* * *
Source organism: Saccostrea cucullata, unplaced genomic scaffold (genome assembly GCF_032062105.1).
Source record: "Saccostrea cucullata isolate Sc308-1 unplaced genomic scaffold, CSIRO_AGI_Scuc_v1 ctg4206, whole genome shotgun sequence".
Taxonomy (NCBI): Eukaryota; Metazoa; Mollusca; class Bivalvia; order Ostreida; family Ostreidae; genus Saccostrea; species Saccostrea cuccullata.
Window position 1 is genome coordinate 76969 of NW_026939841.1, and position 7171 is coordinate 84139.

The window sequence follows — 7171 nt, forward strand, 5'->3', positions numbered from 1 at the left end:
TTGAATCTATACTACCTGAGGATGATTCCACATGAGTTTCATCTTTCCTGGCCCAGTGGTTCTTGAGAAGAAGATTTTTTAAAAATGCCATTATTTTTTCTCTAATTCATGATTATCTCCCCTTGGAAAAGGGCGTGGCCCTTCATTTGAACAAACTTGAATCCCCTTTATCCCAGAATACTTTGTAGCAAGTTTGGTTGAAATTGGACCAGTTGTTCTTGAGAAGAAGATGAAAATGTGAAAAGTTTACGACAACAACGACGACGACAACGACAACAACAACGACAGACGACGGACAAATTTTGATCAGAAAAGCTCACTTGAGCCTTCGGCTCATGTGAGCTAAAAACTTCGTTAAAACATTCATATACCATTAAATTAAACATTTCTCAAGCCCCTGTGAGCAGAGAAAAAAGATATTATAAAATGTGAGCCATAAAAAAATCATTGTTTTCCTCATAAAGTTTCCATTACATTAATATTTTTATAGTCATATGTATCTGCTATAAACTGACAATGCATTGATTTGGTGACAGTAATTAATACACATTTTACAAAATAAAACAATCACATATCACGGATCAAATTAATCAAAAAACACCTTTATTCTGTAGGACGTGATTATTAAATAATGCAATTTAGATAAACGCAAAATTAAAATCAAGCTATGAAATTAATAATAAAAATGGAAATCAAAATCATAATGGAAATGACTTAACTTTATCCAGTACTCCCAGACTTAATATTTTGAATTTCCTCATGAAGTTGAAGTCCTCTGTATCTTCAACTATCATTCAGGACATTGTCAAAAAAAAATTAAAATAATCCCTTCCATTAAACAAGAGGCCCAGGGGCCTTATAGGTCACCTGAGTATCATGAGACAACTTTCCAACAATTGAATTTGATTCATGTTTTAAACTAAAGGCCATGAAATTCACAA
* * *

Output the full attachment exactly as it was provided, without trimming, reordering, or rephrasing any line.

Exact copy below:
Source organism: Saccostrea cucullata, unplaced genomic scaffold (genome assembly GCF_032062105.1).
Source record: "Saccostrea cucullata isolate Sc308-1 unplaced genomic scaffold, CSIRO_AGI_Scuc_v1 ctg4206, whole genome shotgun sequence".
Taxonomy (NCBI): Eukaryota; Metazoa; Mollusca; class Bivalvia; order Ostreida; family Ostreidae; genus Saccostrea; species Saccostrea cuccullata.
Window position 1 is genome coordinate 76969 of NW_026939841.1, and position 7171 is coordinate 84139.

The window sequence follows — 7171 nt, forward strand, 5'->3', positions numbered from 1 at the left end:
TTGAATCTATACTACCTGAGGATGATTCCACATGAGTTTCATCTTTCCTGGCCCAGTGGTTCTTGAGAAGAAGATTTTTTAAAAATGCCATTATTTTTTCTCTAATTCATGATTATCTCCCCTTGGAAAAGGGCGTGGCCCTTCATTTGAACAAACTTGAATCCCCTTTATCCCAGAATACTTTGTAGCAAGTTTGGTTGAAATTGGACCAGTTGTTCTTGAGAAGAAGATGAAAATGTGAAAAGTTTACGACAACAACGACGACGACAACGACAACAACAACGACAGACGACGGACAAATTTTGATCAGAAAAGCTCACTTGAGCCTTCGGCTCATGTGAGCTAAAAACTTCGTTAAAACATTCATATACCATTAAATTAAACATTTCTCAAGCCCCTGTGAGCAGAGAAAAAAGATATTATAAAATGTGAGCCATAAAAAAATCATTGTTTTCCTCATAAAGTTTCCATTACATTAATATTTTTATAGTCATATGTATCTGCTATAAACTGACAATGCATTGATTTGGTGACAGTAATTAATACACATTTTACAAAATAAAACAATCACATATCACGGATCAAATTAATCAAAAAACACCTTTATTCTGTAGGACGTGATTATTAAATAATGCAATTTAGATAAACGCAAAATTAAAATCAAGCTATGAAATTAATAATAAAAATGGAAATCAAAATCATAATGGAAATGACTTAACTTTATCCAGTACTCCCAGACTTAATATTTTGAATTTCCTCATGAAGTTGAAGTCCTCTGTATCTTCAACTATCATTCAGGACATTGTCAAAAAAAAATTAAAATAATCCCTTCCATTAAACAAGAGGCCCAGGGGCCTTATAGGTCACCTGAGTATCATGAGACAACTTTCCAACAATTGAATTTGATTCATGTTTTAAACTAAAGGCCATGAAATTCACAA